The Scary Story behind "Mirror of Hearts"
I refuse to accept any fantasy, science fiction, or horror in this classroom…
It was my senior year of college, and I'd finally gotten into the hardest short fiction class on campus. People spoke this professor's name in trepidation, whispered of her amidst dark oaths in shadowy corners, cursed her existence in the private conversations I had in the writing center.
I couldn't freaking wait!
I'd glided through most of my writing classes with minimal effort for my As. I wanted an instructor who would challenge me.
But she despised the writing I loved most.
Never mind. I would do it. I could skirt the border of magical realism; people considered that "literary." Shoot, I'd even try to write "literary." I wanted to learn! I wanted to be a better writer!
But that first C- stung way more than I expected. It was exactly what I needed, though.
The first A- I got, though—the next to last assignment for the semester--that was "Queen of Hearts." It was completely dark fantasy bordering on horror. There was no chance the magic could be in someone's head. It wasn't some great symbolism. Nope. It was a magic freaking mirror that wanted beating human hearts and granted immortality.
Perhaps because I was playing in the realm of twisting classic faery tales. Perhaps because I'd thrown in a very Jane Austin narrative voice. I don't know what it was. But I broke the first rule of the classroom and had written fantasy-horror.
That was what I was meant to write, clearly.
In addition to the coveted A-, I also got a handwritten positive comment "very creepy."
I was so proud of this story.
So, naturally, when I got to a point where I started submitting fiction to professional magazines for pay, "Queen of Hearts" was one of the first ones I sent. Everywhere.
In a matter of a few short years, it became my most rejected piece ever. It still is. Mind you, I got rejections that the writing was beautiful and the story was sound, but "it doesn't fit our needs right now." It wasn't horror or gory enough for the horror markets. It had too much horror for the fantasy markets. It was to genre for the literary markets. It definitely reeked of "girl cooties" with the hint of romance and the Austin tone.
But it was Professor Dace's favorite thing I wrote! And she was the hardest professor I'd met! What was wrong?
The answer came when my friend, Kelly Harmon, told me about a novella publication, Fantasy Gazetteer. She'd just had a piece accepted there through a contest. And they were running another contest this quarter!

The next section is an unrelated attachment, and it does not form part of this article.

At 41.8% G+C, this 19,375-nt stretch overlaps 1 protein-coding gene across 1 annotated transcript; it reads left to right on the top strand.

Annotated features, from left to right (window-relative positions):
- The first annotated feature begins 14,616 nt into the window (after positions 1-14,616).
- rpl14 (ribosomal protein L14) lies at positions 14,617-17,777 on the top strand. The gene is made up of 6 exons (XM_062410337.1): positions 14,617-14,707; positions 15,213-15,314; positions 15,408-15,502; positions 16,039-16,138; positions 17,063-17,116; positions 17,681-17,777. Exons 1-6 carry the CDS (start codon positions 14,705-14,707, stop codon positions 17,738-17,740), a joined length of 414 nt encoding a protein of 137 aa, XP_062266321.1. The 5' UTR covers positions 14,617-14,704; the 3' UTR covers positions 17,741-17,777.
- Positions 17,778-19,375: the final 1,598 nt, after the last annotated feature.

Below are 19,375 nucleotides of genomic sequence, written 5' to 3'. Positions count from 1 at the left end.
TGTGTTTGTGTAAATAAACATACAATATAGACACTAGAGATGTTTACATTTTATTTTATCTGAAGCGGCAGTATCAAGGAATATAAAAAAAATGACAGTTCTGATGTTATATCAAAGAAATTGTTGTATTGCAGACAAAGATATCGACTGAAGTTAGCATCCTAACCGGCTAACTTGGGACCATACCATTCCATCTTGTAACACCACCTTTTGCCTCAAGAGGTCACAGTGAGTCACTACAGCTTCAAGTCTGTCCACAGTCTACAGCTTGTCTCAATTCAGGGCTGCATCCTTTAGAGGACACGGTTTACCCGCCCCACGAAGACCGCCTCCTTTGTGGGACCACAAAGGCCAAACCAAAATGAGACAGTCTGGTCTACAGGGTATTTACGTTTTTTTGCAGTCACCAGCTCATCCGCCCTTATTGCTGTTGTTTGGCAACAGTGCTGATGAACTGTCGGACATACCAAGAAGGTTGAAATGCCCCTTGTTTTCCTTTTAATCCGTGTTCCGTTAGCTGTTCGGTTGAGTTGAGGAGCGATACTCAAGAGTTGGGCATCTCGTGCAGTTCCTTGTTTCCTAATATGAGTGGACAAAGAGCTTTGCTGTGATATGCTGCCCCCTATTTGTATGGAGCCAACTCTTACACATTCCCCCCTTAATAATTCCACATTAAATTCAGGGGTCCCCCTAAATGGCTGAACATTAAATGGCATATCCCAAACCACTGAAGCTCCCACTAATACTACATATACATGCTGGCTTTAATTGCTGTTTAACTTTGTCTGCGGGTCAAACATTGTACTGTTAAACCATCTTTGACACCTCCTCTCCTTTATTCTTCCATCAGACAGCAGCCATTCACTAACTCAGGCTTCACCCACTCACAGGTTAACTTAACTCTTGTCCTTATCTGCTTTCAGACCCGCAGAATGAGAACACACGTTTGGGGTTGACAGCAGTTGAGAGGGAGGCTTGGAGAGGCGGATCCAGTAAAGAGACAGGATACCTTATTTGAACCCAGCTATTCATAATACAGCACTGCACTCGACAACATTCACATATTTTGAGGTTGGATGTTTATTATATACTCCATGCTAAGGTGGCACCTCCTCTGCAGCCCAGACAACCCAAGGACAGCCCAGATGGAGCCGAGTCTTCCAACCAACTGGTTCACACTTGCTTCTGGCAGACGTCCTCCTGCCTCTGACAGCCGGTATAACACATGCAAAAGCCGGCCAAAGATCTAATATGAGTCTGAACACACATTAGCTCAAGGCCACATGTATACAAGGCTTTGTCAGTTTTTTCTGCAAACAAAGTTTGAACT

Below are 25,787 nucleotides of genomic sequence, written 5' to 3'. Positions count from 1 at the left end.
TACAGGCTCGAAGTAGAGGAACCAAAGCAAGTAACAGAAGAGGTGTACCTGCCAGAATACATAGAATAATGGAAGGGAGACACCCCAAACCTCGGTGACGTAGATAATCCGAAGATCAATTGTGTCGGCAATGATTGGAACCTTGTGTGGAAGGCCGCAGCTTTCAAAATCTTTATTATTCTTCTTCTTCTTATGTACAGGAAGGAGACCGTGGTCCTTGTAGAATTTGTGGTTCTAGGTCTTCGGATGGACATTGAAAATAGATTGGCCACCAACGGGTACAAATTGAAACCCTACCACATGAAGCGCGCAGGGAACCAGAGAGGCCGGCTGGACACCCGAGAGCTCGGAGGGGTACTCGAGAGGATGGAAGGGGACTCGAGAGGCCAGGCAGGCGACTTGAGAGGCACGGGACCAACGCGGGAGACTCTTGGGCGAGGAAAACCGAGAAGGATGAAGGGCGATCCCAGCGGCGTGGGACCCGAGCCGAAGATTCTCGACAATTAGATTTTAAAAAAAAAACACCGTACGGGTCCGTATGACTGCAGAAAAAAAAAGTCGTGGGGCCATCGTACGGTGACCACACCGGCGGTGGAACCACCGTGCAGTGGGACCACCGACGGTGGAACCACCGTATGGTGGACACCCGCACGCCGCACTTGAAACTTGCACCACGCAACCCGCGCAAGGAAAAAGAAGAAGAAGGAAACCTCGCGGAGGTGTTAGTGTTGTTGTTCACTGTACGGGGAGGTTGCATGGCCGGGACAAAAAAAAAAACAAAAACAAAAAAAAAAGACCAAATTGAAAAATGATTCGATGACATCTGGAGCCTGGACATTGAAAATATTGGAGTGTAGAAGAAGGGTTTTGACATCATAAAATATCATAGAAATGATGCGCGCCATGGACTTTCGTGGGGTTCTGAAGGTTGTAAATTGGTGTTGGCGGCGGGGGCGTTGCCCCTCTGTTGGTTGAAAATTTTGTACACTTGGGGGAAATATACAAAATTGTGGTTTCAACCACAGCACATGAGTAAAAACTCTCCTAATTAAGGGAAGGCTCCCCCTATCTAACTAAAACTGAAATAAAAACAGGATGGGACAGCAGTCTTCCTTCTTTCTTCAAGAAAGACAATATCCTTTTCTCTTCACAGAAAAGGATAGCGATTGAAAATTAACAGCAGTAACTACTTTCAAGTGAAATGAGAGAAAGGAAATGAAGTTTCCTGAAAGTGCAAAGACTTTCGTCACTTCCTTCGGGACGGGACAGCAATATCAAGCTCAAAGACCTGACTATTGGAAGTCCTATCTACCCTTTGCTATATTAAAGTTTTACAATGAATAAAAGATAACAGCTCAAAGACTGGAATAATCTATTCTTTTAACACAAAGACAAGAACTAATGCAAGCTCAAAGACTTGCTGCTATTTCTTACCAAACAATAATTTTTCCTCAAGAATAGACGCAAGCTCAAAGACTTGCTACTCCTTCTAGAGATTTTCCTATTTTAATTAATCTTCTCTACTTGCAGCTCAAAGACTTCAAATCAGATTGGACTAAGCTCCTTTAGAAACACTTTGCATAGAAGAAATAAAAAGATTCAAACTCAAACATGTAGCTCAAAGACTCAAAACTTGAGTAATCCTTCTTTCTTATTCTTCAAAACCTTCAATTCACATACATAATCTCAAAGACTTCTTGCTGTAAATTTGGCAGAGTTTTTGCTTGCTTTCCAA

The rules for Professor Dace's class were that all the short stories had to be close to the under the 4000 word mark. (I would later learn, in my professional life, that that is actually quite short for a short story. Anyway, I digress…) I always felt that there was more to Roger Hunter's story. And Nieve White's. Stuff that couldn't fit into the 4000 limit for the class.
I started teasing out the opening, and then I started exploring character back stories. And then I discovered more about the ending.
After a few hours, my creepy short story blossomed into a dark, lovely, and still creepy novella of about 11,000 words. I renamed it "Mirror of Hearts" because it really was a new piece; it deserved its own name.
I submitted it. And it won!
My most-rejected short story, to this day, is the highest paid "short" publication I've had.
And I'm much happier with it in its novella form. It needed the journey it took, and I needed the lesson that sometimes the story needs its proper medium. I've taken that journey with quite a few stories and story-poems which I've had published once I matched the tale to its correct form.
Once I got my rights back to "Mirror of Hearts," Kelly came to my aid once more and introduced me to Pole to Pole publishing. I contracted the amazingly talented Rhea Ewing for a cover, and now "Mirror of Hearts" is back out in the world again! My baby has grown up!
The moral to this tale is to never give up on a story. It may need to go on a journey and find its true form…but never give up hope.
Trisha Wooldridge's "Mirror of Hearts" novella is available through Amazon as a paperback or ebook, through Barnes & Noble ebooks, and all ebook distributors.
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